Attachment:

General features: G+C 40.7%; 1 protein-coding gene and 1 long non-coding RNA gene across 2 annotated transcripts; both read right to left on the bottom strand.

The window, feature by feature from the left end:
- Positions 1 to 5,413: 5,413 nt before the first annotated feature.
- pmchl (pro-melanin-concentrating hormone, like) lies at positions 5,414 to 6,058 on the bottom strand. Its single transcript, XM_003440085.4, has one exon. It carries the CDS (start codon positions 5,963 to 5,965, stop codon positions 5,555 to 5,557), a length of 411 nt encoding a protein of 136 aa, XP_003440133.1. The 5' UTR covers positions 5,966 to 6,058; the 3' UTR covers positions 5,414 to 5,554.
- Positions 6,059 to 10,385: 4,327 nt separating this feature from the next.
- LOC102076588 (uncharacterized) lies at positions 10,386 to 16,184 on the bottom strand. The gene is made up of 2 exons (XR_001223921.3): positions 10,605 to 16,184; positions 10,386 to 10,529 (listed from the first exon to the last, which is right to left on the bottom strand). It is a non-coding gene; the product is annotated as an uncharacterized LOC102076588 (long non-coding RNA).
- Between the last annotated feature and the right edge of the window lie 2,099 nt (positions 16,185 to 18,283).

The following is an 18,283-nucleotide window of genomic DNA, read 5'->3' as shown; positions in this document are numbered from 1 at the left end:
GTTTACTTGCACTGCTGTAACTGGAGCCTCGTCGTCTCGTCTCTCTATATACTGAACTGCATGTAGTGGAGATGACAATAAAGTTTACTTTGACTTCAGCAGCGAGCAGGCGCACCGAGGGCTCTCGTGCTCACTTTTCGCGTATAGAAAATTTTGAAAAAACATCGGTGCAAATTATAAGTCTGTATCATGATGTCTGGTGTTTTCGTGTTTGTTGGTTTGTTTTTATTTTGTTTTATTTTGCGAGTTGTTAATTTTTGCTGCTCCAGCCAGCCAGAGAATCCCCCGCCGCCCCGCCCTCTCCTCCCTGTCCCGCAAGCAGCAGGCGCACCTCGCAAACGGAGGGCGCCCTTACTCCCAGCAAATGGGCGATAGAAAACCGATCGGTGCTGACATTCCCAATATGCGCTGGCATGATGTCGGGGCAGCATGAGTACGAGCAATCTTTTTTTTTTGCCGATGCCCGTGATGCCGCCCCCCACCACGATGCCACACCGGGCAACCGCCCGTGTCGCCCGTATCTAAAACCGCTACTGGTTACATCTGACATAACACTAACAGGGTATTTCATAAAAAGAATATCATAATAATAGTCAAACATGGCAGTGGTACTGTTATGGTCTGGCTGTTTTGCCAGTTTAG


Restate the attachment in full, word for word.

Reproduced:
General features: G+C 40.7%; 1 protein-coding gene and 1 long non-coding RNA gene across 2 annotated transcripts; both read right to left on the bottom strand.

The window, feature by feature from the left end:
- Positions 1 to 5,413: 5,413 nt before the first annotated feature.
- pmchl (pro-melanin-concentrating hormone, like) lies at positions 5,414 to 6,058 on the bottom strand. Its single transcript, XM_003440085.4, has one exon. It carries the CDS (start codon positions 5,963 to 5,965, stop codon positions 5,555 to 5,557), a length of 411 nt encoding a protein of 136 aa, XP_003440133.1. The 5' UTR covers positions 5,966 to 6,058; the 3' UTR covers positions 5,414 to 5,554.
- Positions 6,059 to 10,385: 4,327 nt separating this feature from the next.
- LOC102076588 (uncharacterized) lies at positions 10,386 to 16,184 on the bottom strand. The gene is made up of 2 exons (XR_001223921.3): positions 10,605 to 16,184; positions 10,386 to 10,529 (listed from the first exon to the last, which is right to left on the bottom strand). It is a non-coding gene; the product is annotated as an uncharacterized LOC102076588 (long non-coding RNA).
- Between the last annotated feature and the right edge of the window lie 2,099 nt (positions 16,185 to 18,283).

The following is an 18,283-nucleotide window of genomic DNA, read 5'->3' as shown; positions in this document are numbered from 1 at the left end:
GTTTACTTGCACTGCTGTAACTGGAGCCTCGTCGTCTCGTCTCTCTATATACTGAACTGCATGTAGTGGAGATGACAATAAAGTTTACTTTGACTTCAGCAGCGAGCAGGCGCACCGAGGGCTCTCGTGCTCACTTTTCGCGTATAGAAAATTTTGAAAAAACATCGGTGCAAATTATAAGTCTGTATCATGATGTCTGGTGTTTTCGTGTTTGTTGGTTTGTTTTTATTTTGTTTTATTTTGCGAGTTGTTAATTTTTGCTGCTCCAGCCAGCCAGAGAATCCCCCGCCGCCCCGCCCTCTCCTCCCTGTCCCGCAAGCAGCAGGCGCACCTCGCAAACGGAGGGCGCCCTTACTCCCAGCAAATGGGCGATAGAAAACCGATCGGTGCTGACATTCCCAATATGCGCTGGCATGATGTCGGGGCAGCATGAGTACGAGCAATCTTTTTTTTTTGCCGATGCCCGTGATGCCGCCCCCCACCACGATGCCACACCGGGCAACCGCCCGTGTCGCCCGTATCTAAAACCGCTACTGGTTACATCTGACATAACACTAACAGGGTATTTCATAAAAAGAATATCATAATAATAGTCAAACATGGCAGTGGTACTGTTATGGTCTGGCTGTTTTGCCAGTTTAG